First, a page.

• [0040]
    With reference to the password example above, if an incorrect password is input by the user during the start-up process or at other requested times, the device is disabled 130. Preferably, the device begins a shutdown process when disabled 130. Thus, the device turns itself ‘OFF’ if an invalid password is entered by the user, thereby effectively denying use to a user who does not have the correct password.
  • [0041]
    The method further comprises displaying 140 owner information if an invalid lockout bypass is received 110. The owner information is displayed preferably using the user interface of the device. For example, the owner information can be displayed on an alphanumeric display of the device.
  • [0042]
    The owner identification may include a name of an owner and may optionally include owner contact information. For example, the name and address and/or telephone number of the owner can be displayed. Alternatively, the owner information displayed may be contact information for a lost and found service. In addition to owner information, a message indicating that security lockout is active can be displayed to let a user know why the device is not functioning. Preferably, the step of displaying 140 is performed following each time an invalid lockout bypass is received 110. In general, return-to-owner information includes, but is not limited to, one or more of a name for the owner, an address for the owner, a telephone number for the owner, return-to-owner instructions, a device serial number, a name for a lost and found service, an address for the lost and found service, a telephone number for the lost and found service, lost and found service return instructions, return to manufacturer instructions, and return to law enforcement office instructions.
  • [0043]
    If the displayed owner information includes an address and/or telephone number for the owner, the owner can be contacted directly and the device can be returned directly to the owner. For example, a Good Samaritan finding the device can use the address to mail the device back to the owner. Likewise, a law enforcement agency recovering the device can contact the owner directly using the displayed address/telephone information. Alternatively, the device can display 140 a message that postage is guaranteed by a lost and found service along with the lost and found service address or contact information. In addition, a monetary reward or other inducement to return the device may be offered by the owner or the lost and found service as a means to encourage the return of the device. A reward announcement may be displayed along with the owner information.
  • [0044]
    Depending on the device, the display 140 of owner information can be momentary or continuous. A momentary display preferably lasts long enough for the information being displayed to be read and understood. Typically, one to five minutes is a sufficient display duration for such a momentary display of owner information. When the device begins a shutdown process after being disabled 130, the owner information is displayed 140 momentarily only for two minutes, for example. The use of a momentary display 140 of the owner information is usually for the purpose of conserving device power. After the momentary display duration has expired, the display may turn ‘OFF’ along with the device. In some embodiments, if device power from a battery or other source is sufficient, the displayed information may be continuously displayed 140 until a valid lockout bypass is received 110 by the device.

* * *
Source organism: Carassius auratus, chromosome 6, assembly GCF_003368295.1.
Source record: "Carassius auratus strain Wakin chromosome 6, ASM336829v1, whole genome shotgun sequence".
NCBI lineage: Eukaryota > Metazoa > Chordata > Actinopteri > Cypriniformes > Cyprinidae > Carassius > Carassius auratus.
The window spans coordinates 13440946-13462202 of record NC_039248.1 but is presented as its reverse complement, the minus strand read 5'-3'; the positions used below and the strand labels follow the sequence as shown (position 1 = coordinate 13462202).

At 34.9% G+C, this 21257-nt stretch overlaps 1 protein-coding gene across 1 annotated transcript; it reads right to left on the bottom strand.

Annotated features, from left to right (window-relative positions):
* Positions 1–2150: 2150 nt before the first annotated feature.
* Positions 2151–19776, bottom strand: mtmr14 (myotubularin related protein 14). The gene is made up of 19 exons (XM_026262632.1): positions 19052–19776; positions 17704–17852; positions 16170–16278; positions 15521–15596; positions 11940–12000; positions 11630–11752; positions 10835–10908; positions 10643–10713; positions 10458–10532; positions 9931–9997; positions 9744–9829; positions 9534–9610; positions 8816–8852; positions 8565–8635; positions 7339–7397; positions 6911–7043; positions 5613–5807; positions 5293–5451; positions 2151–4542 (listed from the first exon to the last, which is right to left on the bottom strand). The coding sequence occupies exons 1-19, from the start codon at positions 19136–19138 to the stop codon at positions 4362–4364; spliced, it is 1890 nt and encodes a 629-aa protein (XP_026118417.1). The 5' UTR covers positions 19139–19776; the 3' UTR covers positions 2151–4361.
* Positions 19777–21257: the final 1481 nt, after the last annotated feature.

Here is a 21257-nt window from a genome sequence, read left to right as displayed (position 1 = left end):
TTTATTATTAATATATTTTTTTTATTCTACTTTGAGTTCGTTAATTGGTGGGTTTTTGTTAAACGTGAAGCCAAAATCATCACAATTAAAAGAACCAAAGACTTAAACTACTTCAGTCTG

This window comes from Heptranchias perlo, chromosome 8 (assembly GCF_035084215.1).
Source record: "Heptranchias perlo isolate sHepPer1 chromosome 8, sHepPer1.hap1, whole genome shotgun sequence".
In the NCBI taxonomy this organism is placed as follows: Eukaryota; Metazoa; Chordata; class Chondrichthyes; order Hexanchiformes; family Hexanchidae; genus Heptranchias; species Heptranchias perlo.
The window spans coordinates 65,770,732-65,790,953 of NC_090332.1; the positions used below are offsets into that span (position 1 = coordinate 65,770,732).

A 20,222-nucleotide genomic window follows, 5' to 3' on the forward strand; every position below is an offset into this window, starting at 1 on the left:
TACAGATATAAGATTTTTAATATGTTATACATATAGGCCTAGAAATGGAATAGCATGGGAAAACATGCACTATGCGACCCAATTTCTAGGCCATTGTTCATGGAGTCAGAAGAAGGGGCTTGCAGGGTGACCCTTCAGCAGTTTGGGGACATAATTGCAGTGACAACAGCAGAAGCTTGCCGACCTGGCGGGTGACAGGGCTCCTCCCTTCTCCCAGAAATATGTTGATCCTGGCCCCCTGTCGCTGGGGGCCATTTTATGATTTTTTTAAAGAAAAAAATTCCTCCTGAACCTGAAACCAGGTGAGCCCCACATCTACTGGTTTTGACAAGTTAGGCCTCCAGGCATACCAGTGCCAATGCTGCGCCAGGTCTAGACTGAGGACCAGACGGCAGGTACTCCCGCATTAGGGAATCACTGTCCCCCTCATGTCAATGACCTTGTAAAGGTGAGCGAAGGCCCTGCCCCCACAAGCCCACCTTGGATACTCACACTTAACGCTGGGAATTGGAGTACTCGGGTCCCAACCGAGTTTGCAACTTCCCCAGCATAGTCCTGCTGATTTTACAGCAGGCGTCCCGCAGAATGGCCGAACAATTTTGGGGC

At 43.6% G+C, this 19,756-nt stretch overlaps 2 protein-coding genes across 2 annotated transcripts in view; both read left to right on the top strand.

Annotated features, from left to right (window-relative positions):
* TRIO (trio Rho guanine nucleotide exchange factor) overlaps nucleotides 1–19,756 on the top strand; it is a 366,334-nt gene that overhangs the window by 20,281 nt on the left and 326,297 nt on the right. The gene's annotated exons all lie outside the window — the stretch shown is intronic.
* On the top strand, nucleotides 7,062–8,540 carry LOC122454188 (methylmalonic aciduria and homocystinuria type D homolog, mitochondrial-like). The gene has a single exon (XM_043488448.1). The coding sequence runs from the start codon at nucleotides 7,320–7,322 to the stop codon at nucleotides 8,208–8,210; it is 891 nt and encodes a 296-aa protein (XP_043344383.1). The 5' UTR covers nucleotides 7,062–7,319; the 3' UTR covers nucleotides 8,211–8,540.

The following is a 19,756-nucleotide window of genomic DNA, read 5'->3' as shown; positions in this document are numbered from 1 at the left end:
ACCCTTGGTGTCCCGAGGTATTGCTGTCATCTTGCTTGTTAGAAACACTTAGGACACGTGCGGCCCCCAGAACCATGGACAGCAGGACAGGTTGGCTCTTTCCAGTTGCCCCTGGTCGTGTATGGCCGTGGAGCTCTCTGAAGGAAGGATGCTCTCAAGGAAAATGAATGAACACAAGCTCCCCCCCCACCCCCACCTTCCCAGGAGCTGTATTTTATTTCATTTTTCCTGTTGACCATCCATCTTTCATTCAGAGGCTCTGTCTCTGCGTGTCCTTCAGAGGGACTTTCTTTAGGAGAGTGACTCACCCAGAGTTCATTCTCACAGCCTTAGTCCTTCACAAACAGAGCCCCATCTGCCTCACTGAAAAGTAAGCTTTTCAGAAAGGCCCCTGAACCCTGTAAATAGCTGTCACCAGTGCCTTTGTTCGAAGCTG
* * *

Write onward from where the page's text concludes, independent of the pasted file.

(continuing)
• [0045]
    Momentary display of owner information may also be coupled to or activated by a sensor including, but not limited to, a position, touch and/or motion sensor, such that the information is momentarily displayed whenever the device is perturbed (e.g., touched or moved). For example, the owner information may be displayed for approximately one to five minutes each time the sensor detects device movement. Displaying owner information whenever the device is perturbed has an advantage of providing the information without requiring that the device be turned ‘ON’ and also, providing some battery power conservation when the device is sitting motionless and undisturbed.
  • [0046]
    If lost and found service contact information is displayed 140, the method 100 further comprises providing 150 a lost and found service. The lost and found service can be a service organization that is either affiliated or unaffiliated with the device manufacturer, law enforcement, or an insurance company, for example. The service organization can receive payment for the service periodically from the consumer, as a part of an insurance premium or service agreement fee, for example, that the consumer has on the electronic device. Likewise, the lost and found service may be affiliated with the consumer's homeowners/rental insurance company, or the like, and the fee is paid each time the homeowners/rental insurance premium comes due. The owner provides a device description, model number, serial number, and owner contact information to the lost and found service organization, as appropriate, which is kept on file in case the electronic device is lost or stolen and subsequently returned to the service organization.